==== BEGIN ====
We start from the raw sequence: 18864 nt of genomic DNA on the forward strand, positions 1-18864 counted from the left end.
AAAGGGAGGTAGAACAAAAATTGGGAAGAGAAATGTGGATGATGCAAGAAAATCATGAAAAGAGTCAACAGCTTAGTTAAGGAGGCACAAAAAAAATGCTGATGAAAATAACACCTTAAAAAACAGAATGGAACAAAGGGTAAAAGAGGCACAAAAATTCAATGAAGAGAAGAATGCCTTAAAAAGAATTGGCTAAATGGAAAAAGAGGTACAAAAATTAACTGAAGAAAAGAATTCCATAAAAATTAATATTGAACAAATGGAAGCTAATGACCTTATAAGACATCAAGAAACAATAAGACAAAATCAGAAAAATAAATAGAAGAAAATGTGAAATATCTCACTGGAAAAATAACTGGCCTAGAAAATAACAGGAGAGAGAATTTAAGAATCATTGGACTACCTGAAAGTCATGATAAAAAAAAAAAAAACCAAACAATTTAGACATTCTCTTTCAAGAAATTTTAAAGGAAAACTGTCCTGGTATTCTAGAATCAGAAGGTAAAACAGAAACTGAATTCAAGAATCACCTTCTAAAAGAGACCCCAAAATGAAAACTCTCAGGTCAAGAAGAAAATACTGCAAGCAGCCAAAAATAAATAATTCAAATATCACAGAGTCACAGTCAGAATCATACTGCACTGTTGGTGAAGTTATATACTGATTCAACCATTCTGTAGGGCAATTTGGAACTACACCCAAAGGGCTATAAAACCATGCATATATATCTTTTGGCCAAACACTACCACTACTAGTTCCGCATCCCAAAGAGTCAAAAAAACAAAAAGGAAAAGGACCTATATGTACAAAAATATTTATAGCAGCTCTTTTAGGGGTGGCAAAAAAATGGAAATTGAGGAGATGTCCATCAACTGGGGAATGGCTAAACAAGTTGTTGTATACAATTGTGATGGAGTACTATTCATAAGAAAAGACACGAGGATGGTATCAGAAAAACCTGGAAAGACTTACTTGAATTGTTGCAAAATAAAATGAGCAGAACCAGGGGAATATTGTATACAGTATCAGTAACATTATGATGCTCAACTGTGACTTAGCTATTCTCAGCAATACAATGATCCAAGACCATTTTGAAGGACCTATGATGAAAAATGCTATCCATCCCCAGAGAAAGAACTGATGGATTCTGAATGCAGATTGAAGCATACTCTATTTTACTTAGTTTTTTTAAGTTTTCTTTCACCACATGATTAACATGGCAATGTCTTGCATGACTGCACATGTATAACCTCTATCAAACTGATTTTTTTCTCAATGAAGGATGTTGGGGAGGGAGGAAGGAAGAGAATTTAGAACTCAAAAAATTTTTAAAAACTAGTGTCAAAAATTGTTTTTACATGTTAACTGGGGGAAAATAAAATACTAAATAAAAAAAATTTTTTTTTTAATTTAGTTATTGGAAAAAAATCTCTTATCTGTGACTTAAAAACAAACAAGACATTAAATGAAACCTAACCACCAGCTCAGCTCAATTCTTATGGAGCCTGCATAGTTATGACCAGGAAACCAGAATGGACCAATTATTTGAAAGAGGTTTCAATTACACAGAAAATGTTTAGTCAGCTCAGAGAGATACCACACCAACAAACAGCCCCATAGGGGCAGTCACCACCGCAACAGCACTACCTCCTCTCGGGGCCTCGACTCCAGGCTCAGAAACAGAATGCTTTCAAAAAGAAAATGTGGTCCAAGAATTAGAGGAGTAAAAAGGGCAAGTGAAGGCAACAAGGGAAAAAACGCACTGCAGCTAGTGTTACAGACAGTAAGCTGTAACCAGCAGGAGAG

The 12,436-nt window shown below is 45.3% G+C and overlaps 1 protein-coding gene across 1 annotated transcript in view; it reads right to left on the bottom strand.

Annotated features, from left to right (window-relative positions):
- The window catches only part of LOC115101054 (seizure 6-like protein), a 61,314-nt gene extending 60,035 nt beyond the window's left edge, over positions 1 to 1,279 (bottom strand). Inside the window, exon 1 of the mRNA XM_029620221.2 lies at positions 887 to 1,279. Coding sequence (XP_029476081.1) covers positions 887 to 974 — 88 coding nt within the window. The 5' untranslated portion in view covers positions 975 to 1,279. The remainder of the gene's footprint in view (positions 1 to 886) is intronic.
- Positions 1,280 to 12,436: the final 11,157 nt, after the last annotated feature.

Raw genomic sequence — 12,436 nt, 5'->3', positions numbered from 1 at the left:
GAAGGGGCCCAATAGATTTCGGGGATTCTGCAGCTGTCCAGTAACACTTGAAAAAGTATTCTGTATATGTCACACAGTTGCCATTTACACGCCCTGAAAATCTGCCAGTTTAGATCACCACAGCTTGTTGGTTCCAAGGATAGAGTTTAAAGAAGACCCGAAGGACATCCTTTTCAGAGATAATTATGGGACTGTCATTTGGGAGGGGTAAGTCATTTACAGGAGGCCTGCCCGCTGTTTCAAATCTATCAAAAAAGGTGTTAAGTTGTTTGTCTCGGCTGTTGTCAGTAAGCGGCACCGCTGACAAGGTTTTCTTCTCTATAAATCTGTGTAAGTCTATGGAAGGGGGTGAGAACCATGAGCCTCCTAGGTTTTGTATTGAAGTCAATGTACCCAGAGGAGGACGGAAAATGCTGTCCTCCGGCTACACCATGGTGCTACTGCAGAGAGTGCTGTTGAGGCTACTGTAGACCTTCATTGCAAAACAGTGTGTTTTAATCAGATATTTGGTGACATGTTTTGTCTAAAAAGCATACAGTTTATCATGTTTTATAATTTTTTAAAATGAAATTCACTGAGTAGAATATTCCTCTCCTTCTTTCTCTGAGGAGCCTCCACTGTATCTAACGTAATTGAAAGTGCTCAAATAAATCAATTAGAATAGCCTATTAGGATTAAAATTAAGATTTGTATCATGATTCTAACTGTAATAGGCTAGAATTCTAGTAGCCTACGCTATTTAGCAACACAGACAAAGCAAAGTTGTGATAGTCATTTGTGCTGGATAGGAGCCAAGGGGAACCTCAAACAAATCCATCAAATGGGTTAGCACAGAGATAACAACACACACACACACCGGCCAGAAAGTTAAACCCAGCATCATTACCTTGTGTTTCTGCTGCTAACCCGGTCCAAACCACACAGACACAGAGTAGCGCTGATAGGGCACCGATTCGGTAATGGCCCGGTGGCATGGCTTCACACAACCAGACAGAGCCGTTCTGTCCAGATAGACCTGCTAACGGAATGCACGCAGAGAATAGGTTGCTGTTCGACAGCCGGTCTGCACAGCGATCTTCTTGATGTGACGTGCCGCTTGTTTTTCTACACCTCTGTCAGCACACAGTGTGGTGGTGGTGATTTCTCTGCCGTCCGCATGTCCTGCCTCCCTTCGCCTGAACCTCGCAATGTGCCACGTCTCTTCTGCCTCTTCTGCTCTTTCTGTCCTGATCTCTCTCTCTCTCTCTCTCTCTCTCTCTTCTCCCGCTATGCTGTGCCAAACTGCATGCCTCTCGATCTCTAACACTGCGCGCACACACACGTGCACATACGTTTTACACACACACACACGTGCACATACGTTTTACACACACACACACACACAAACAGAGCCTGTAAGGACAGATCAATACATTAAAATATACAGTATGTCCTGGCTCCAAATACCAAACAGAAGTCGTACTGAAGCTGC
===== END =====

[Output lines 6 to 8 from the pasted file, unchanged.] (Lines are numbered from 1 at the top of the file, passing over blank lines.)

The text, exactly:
- Positions 1,280 to 12,436: the final 11,157 nt, after the last annotated feature.

Raw genomic sequence — 12,436 nt, 5'->3', positions numbered from 1 at the left:
GAAGGGGCCCAATAGATTTCGGGGATTCTGCAGCTGTCCAGTAACACTTGAAAAAGTATTCTGTATATGTCACACAGTTGCCATTTACACGCCCTGAAAATCTGCCAGTTTAGATCACCACAGCTTGTTGGTTCCAAGGATAGAGTTTAAAGAAGACCCGAAGGACATCCTTTTCAGAGATAATTATGGGACTGTCATTTGGGAGGGGTAAGTCATTTACAGGAGGCCTGCCCGCTGTTTCAAATCTATCAAAAAAGGTGTTAAGTTGTTTGTCTCGGCTGTTGTCAGTAAGCGGCACCGCTGACAAGGTTTTCTTCTCTATAAATCTGTGTAAGTCTATGGAAGGGGGTGAGAACCATGAGCCTCCTAGGTTTTGTATTGAAGTCAATGTACCCAGAGGAGGACGGAAAATGCTGTCCTCCGGCTACACCATGGTGCTACTGCAGAGAGTGCTGTTGAGGCTACTGTAGACCTTCATTGCAAAACAGTGTGTTTTAATCAGATATTTGGTGACATGTTTTGTCTAAAAAGCATACAGTTTATCATGTTTTATAATTTTTTAAAATGAAATTCACTGAGTAGAATATTCCTCTCCTTCTTTCTCTGAGGAGCCTCCACTGTATCTAACGTAATTGAAAGTGCTCAAATAAATCAATTAGAATAGCCTATTAGGATTAAAATTAAGATTTGTATCATGATTCTAACTGTAATAGGCTAGAATTCTAGTAGCCTACGCTATTTAGCAACACAGACAAAGCAAAGTTGTGATAGTCATTTGTGCTGGATAGGAGCCAAGGGGAACCTCAAACAAATCCATCAAATGGGTTAGCACAGAGATAACAACACACACACACACCGGCCAGAAAGTTAAACCCAGCATCATTACCTTGTGTTTCTGCTGCTAACCCGGTCCAAACCACACAGACACAGAGTAGCGCTGATAGGGCACCGATTCGGTAATGGCCCGGTGGCATGGCTTCACACAACCAGACAGAGCCGTTCTGTCCAGATAGACCTGCTAACGGAATGCACGCAGAGAATAGGTTGCTGTTCGACAGCCGGTCTGCACAGCGATCTTCTTGATGTGACGTGCCGCTTGTTTTTCTACACCTCTGTCAGCACACAGTGTGGTGGTGGTGATTTCTCTGCCGTCCGCATGTCCTGCCTCCCTTCGCCTGAACCTCGCAATGTGCCACGTCTCTTCTGCCTCTTCTGCTCTTTCTGTCCTGATCTCTCTCTCTCTCTCTCTCTCTCTCTCTTCTCCCGCTATGCTGTGCCAAACTGCATGCCTCTCGATCTCTAACACTGCGCGCACACACACGTGCACATACGTTTTACACACACACACACGTGCACATACGTTTTACACACACACACACACACAAACAGAGCCTGTAAGGACAGATCAATACATTAAAATATACAGTATGTCCTGGCTCCAAATACCAAACAGAAGTCGTACTGAAGCTGC